At the turn of the 20th century, many people who were born with unusual conditions joined "freak shows" in order to make a living. Horrifically, some were forced into it.
On May 19, 1884, the Ringling Bros. Circus officially opened for business, capitalizing on the extreme to earn a profit. And it worked: For many years, the most popular component of the circus was the “freak show.”
Of course, Ringling Bros. was far from the only circus to offer a freak show to curious audiences across America. But it was one of the most famous, alongside the Barnum & Bailey Circus (and the two circuses would eventually merge in 1919). So, many of the people featured in that freak show became some of the most famous circus performers in the country.
But despite the splendor of circuses in the late 19th and early 20th centuries, there’s no question that these shows had a dark side.
Some of the performers had been kidnapped and were forced to go onstage against their will. Others were mistreated by abusive staff members or by people in the audience, who did not see the performers as real people.
That said, there were some performers who were widely accepted and well-paid by the circus staff. In fact, some made so much money that they out-earned everyone in the audience — and even their own promoters.
Perhaps most surprisingly, the performers were not always born different. Sometimes they were “manufactured.” As Clyde Ingalls, the manager of the Ringling Bros. and Barnum & Bailey sideshow in the 1930s, once said, “Freaks are what you make them. Take any peculiar-looking person… play up that peculiarity and add a good spiel and you have a great attraction.”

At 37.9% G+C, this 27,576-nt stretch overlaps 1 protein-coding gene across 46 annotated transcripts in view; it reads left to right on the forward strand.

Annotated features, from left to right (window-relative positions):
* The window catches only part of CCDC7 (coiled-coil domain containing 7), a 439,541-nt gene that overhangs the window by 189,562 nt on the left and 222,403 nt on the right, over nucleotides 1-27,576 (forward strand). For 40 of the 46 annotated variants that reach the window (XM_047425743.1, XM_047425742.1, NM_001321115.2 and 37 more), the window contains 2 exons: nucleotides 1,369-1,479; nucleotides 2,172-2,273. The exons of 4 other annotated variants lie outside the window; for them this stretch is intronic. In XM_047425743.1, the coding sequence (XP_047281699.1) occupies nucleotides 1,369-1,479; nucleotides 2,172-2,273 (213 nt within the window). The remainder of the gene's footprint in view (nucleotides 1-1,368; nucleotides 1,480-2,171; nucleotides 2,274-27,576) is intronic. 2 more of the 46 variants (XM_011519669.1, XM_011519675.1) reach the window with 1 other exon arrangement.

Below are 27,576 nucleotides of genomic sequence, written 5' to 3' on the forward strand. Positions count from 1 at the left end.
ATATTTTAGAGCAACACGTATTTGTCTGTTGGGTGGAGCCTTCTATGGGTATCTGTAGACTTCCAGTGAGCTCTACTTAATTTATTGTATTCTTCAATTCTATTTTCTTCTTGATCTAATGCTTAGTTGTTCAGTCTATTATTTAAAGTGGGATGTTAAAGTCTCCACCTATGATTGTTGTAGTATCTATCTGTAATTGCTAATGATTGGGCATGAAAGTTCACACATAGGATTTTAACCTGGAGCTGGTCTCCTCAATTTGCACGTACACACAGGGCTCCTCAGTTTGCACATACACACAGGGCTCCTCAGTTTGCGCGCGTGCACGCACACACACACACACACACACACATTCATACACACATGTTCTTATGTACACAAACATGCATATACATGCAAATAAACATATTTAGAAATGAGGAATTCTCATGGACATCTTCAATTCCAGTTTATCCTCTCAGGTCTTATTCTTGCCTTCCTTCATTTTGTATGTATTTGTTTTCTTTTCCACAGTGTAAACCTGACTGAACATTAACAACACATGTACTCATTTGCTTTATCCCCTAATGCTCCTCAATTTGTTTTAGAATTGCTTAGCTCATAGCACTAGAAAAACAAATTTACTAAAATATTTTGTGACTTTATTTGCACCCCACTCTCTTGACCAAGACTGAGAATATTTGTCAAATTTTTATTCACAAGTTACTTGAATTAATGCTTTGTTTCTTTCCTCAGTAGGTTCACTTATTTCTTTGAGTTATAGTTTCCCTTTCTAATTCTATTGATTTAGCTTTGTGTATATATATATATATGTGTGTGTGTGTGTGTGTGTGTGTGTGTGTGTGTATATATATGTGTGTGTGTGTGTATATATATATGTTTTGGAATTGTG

As medicine began to explain the unexplainable — and as some began to question the ethics of freak shows — these performances eventually fell out of fashion. But while they thrived, countless famous performers moved through their ranks. Here are some of their stories:
Annie Jones — “The Bearded Lady”
One of history’s most recognized freak show performers, Annie Jones was born in 1865 with her chin already covered in hair. It’s still unknown what caused her facial hair, but it was most likely hirsutism, a condition that leads to “coarse hairs in females in a male-like distribution.”
She began her career at age one — when she was featured at P.T. Barnum’s American Museum. After a successful stint at the museum, Barnum offered Jones’ parents a three-year contract for the girl at $150 per week.
Known as the “Bearded Girl,” Annie Jones had a mustache and sideburns by the time she was five years old. And she was so popular with audiences that other circus recruiters wanted to feature her in their shows instead — and some were willing to resort to horrific measures to do so.
While under the care of Barnum’s appointed nanny, Jones was kidnapped by a New York phrenologist who attempted to exhibit Jones in his own sideshow. Luckily, Jones was soon found in upstate New York. But then, the kidnapper made a wild claim that the girl was actually his child.
When the matter went to court, Jones quickly ran into the arms of her real parents. The judge called the case closed, and Jones’ mom remained close to her daughter for the rest of her career as a performer.
As an adult, Jones performed as the “Bearded Lady” or the “Bearded Woman.” And she also began to pursue her own interests, becoming just as well known for her musical skills as her bearded face.
In her final years, she began to campaign against the use of the word “freak” to describe sideshow performers. But she was ultimately unsuccessful, and by the end of her life she had “known no other life than that of a freak.”
Outside the circus, Jones was married twice — the second time widowed — before becoming ill during a visit to her mother’s home in Brooklyn. There, she passed away from tuberculosis in 1902 at the age of 37.